Waxing is one of the most affordable and most accessible paint protection options. It involves the application of a layer of wax on the car’s paint.

Waxing benefits your car in the following ways:

  • Waxing protects the car from contaminants: Contaminants like bird poop, tree sap, and UV radiation contribute to the degradation of car paint. They cause oxidation of the chemicals inside the paint, contributing to paint decay. Wax sits on the paint, protecting it from harmful contaminants.
  • Waxing protects the car from minor scratches: While other paint protection options offer better protection against scratches, wax does a decent job of preventing small rocks from scratching your car’s paint. Furthermore, wax prevents dirt accumulation; dirt can scratch your car’s paint during car washing.
  • Waxing adds shine and gloss: The immediate impact of waxing on your car is the added shine and luster. Remember that waxing magnifies whatever’s underneath, so bad paint will remain bad even when waxed. Ensure that your vehicle undergoes paint correction to remove blemishes before you wax. A paint-corrected car that’s undergone waxing is a sight to behold.
  • Waxing reduces the car’s depreciation: A car’s paint condition affects its valuation and, consequently, its resale value. Rather than having your vehicle repainted before resale, invest in protecting the paint through waxing. You’ll always enjoy looking at your car, and you’ll improve your car’s standing in the second-hand market.
  • Waxing prevents the formation of water spots: Ugly water spots form on a car’s surface when contaminated water evaporates, depositing the contaminants on the paint. Even evaporated rainwater can leave water spots on your vehicle. Car wax allows water to bead off the car’s surface, thereby preventing the formation of water spots.

The strength and ability of wax to provide the above benefits fade with time, forcing you to reapply. However, considering the relatively low price of waxing compared to other paint protection options, waxing is a no-brainer.

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Buffing is a paint correction option that removes imperfections on the car’s clear coat surface. It does so by taking off the thin layer of the clear coat harboring the defect.

Buffing benefits your car in the following ways:

  • Buffing removes ugly imperfections: Scratches and swirls on your car’s clear coat can be an eye-sore. Buffing removes these imperfections, restoring the paint’s pristine looks. Note that buffing only works on blemishes on the clear coat; scratches beyond the clear coat often need repainting to remedy.
  • Buffing prepares for paint protection: Protecting paint that contains imperfections is useless. Paint protection seals whatever is underneath, making it more visible. To experience all the benefits of paint protection, you need to correct the paint through a process like buffing. It ensures that the paint is worth protecting.
  • Buffing adds shine to the car: A freshly buffed vehicle looks shiny, as it’s free from imperfections. However, to maintain such looks, the paint needs protection.

Therefore, buffing removes imperfections, while waxing protects the paint from blemishes. The two complement each other as performing one without the other can prove futile.

Waxing and buffing are, therefore, totally worth it.

Is It Cheaper To Wax and Buff at Home?

The DIY wave has convinced some people that they don’t need professionals. With the right tools, time, and a YouTube tutorial, why pay a technician to wax and buff your car?

Buffing a car

It is cheaper to wax and buff at home, but it might prove costlier in the long run. Using a buffing machine and cutting compounds may lead to paint damage, forcing you to repaint your car.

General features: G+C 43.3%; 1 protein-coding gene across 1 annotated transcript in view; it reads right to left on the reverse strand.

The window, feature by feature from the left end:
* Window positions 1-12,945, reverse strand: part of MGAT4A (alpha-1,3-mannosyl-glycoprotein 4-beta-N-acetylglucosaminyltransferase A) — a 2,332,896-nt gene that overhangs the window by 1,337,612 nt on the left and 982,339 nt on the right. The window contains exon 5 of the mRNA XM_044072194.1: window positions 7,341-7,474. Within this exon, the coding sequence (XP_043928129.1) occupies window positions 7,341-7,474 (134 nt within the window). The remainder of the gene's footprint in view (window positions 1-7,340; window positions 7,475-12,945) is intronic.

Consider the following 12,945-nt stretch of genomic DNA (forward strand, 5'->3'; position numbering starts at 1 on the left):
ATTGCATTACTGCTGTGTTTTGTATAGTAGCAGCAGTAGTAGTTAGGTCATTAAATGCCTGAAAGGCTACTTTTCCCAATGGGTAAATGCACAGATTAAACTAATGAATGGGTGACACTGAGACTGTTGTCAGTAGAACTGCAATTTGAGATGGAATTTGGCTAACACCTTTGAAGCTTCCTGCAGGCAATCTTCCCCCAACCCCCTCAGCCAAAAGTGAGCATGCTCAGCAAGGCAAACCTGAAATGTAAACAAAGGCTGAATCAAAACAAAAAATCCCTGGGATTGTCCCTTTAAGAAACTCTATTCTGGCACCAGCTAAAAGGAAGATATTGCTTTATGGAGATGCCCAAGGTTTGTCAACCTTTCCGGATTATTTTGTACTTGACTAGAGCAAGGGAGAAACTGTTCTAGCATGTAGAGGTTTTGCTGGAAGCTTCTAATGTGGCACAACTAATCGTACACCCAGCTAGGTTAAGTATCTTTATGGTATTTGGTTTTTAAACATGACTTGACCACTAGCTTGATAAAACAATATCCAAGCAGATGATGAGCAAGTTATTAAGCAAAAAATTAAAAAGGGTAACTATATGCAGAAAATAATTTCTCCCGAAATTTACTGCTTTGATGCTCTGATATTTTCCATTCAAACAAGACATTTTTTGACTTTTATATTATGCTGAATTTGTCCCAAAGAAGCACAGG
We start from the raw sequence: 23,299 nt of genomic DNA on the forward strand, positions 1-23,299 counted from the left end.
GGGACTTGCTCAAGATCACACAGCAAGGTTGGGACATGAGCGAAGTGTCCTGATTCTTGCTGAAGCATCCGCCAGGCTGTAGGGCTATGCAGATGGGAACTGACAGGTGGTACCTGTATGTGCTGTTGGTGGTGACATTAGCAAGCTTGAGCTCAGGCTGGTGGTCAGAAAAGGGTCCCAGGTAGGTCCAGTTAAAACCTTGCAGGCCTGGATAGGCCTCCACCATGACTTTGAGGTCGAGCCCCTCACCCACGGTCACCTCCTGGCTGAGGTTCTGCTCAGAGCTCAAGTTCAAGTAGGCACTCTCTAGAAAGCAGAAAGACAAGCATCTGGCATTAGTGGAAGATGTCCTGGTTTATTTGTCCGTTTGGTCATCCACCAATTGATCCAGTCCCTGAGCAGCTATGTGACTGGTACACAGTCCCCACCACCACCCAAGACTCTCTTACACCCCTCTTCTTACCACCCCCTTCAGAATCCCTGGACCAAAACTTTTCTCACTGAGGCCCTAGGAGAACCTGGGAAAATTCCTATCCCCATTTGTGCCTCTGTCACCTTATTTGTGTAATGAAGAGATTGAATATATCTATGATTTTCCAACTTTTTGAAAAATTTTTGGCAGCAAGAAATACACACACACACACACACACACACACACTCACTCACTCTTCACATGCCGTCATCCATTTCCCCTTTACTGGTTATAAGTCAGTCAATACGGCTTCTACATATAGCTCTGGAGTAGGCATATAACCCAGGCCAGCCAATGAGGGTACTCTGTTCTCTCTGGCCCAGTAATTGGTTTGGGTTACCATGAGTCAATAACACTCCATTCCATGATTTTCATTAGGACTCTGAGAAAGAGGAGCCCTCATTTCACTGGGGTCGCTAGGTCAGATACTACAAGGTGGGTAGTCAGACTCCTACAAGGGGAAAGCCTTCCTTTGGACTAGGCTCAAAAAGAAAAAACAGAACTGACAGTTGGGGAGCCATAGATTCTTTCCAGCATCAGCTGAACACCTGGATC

Paint correction comes before paint protection so let me first highlight the dangers of buffing at home.

You need a buffer, a polishing pad, and a buffing compound. Buffing involves rubbing the compound on the car’s surface using a polishing pad rotated by the buffer.

To prevent taking off too much clear coat, you need to run the buffer at the correct RPMs and apply just enough pressure. Apply too much pressure on a buffer that’s spinning the pad too quickly and you’ll reduce the longevity of the clear coat.

Then you need to pick the correct buffing pad from a choice of microfiber, foam, or wool. These have sub-categories that vary in aggressiveness: aggressive pads remove defects faster but don’t produce the perfect finish; less aggressive pads cut slower but leave a better finish.

You need to be very measured if you choose an aggressive pad, as the chances of damaging paint are higher. But even if you opt for the less aggressive option, you still have to select the correct buffing compound.

It’s possible to overestimate the extent of damage on your car’s paint and go for an aggressive polishing compound.

Therefore, you may end up using more money repairing the damage caused than you would have saved paying a technician to buff your car.

The biggest risk associated with buffing at home is taking out too much clear coat. Without the requisite skill, you may take off more than necessary, exposing the vulnerable paint layers to damage.

You can avoid the mistake above by hand polishing, which is slow and tedious, or better yet, paying a technician to do it for you.

There’s little risk of paint damage when waxing, even when using an electric car buffer. However, improper application, especially of paste wax, can lead to the formation of streaks and swirls.

It may also take time for you to get used to an electrical buffer, leading to poor results. Therefore, it’s easier to just pay a professional to wax your car.


Waxing and buffing prices vary, with most detailers charging $55 to $150 for waxing and $50 to $300 for buffing.

The prices vary for various reasons, including the compounds used, the size and state of the vehicle, and the reputation of the technicians. Detailers with higher reputations tend to charge more.

It’s worth spending money on waxing and buffing, considering the benefits they offer your car.

First published on Sep 19, 2022 by

Additionally, while waxing and buffing at home may save you money, making an expensive mistake is easy. Therefore, it’s best to opt for a professional job.

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CarCareReport dot com first published this article on Sep 19, 2022..